We conclude, as did the Commonwealth Court, that this latter declaration reveals an express legislative intent to preserve Temple's status as a non-profit corporation chartered for educational purposes. The receipt by Temple of increased state financial aid no more transforms Temple into a state 'agency' than the receipt of federal funds can make Temple an agency of the federal government. A review of the Temple University[448 Pa. 431] --Commonwealth Act further supports our conclusion.

Appellants rely on various provisions of the Temple University--Commonwealth Act to bolster their contentions. They emphasize that the act altered the board of trustees by providing for appointment of four trustees respectively by the Governor, the President pro tempore of the Senate, and the Speaker of the House. 17 Nevertheless, these twelve Commonwealth trustees remain only a one third minority of the board's total number of thirty-six trustees.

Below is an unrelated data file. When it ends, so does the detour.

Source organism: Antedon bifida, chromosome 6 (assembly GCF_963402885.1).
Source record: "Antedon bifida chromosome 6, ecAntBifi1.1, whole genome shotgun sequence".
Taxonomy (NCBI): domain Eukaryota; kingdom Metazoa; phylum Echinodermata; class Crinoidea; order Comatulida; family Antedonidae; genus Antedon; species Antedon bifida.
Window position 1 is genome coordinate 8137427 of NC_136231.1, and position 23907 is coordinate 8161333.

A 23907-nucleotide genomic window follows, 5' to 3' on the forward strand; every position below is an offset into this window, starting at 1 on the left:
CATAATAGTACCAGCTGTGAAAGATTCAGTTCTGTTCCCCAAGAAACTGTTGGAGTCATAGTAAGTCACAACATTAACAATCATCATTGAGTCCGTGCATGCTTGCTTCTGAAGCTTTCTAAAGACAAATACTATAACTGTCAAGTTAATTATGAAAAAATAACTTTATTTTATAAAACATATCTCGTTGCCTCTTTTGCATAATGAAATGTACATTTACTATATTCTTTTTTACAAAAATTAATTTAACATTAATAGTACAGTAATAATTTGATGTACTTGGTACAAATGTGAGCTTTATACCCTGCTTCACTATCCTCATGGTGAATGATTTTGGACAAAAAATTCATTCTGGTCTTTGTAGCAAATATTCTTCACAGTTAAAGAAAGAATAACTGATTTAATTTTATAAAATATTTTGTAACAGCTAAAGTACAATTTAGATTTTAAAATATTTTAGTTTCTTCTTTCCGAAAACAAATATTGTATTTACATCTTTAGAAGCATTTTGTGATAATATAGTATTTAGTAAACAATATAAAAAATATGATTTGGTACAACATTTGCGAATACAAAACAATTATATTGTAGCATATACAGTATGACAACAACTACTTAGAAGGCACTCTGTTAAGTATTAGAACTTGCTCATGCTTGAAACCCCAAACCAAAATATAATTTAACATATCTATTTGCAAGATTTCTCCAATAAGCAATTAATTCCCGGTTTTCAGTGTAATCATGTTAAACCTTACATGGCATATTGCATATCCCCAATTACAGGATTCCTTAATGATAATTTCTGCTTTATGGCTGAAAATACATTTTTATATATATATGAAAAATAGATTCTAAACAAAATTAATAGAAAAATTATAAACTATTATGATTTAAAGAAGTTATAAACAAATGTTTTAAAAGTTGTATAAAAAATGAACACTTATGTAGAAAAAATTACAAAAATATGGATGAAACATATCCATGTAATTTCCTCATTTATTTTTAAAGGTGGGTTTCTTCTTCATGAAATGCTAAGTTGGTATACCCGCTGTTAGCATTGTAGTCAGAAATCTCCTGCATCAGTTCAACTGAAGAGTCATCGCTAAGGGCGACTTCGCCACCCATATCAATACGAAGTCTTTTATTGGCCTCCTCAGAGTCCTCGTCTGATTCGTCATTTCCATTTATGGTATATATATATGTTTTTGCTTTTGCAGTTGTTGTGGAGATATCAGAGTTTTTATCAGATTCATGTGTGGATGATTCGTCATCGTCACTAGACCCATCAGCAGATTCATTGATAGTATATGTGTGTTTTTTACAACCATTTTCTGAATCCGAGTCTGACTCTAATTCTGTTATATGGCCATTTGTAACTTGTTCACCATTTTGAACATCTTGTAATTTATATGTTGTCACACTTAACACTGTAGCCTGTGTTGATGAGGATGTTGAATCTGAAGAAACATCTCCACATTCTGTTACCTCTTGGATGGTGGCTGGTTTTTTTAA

The majority of non-public trustees clearly retains the powers to manage and control the University. The act in its legislative findings describing Temple's status prior to passage of the act specifically declares that 'Temple University owns and maintains land, buildings, and other facilities which are used, together with land and buildings owned by the Commonwealth of Pennsylvania, for higher education, Which land, buildings, and other facilities are under the entire control and management of the board of trustees. . . .' 18 The Legislature then expressly directs that '(t)he entire management, control and conduct of the instructional, administrative, and financial affairs of the university is hereby vested in the board of trustees.' 19 Additionally, the act provides that '(t)he board may exercise all the powers and franchises of the university and make by-laws for their own government, as well as for the university.' 20

The act also directs that '(i)n accordance with legislative appropriations made as provided by law, the Commonwealth may, By agreement with the board of [448 Pa. 432] trustees, acquire lands, erect and equip buildings, and provide facilities for the use of the university.' 21 Had the Legislature intended to transfrom Temple into a state 'agency,' it would be hardly necessary to require that the Legislature reach an agreement with the board of trustees before it can expand or alter Temple's facilities. This requirement further supports the conclusion that Temple is not a state 'agency' for present purposes.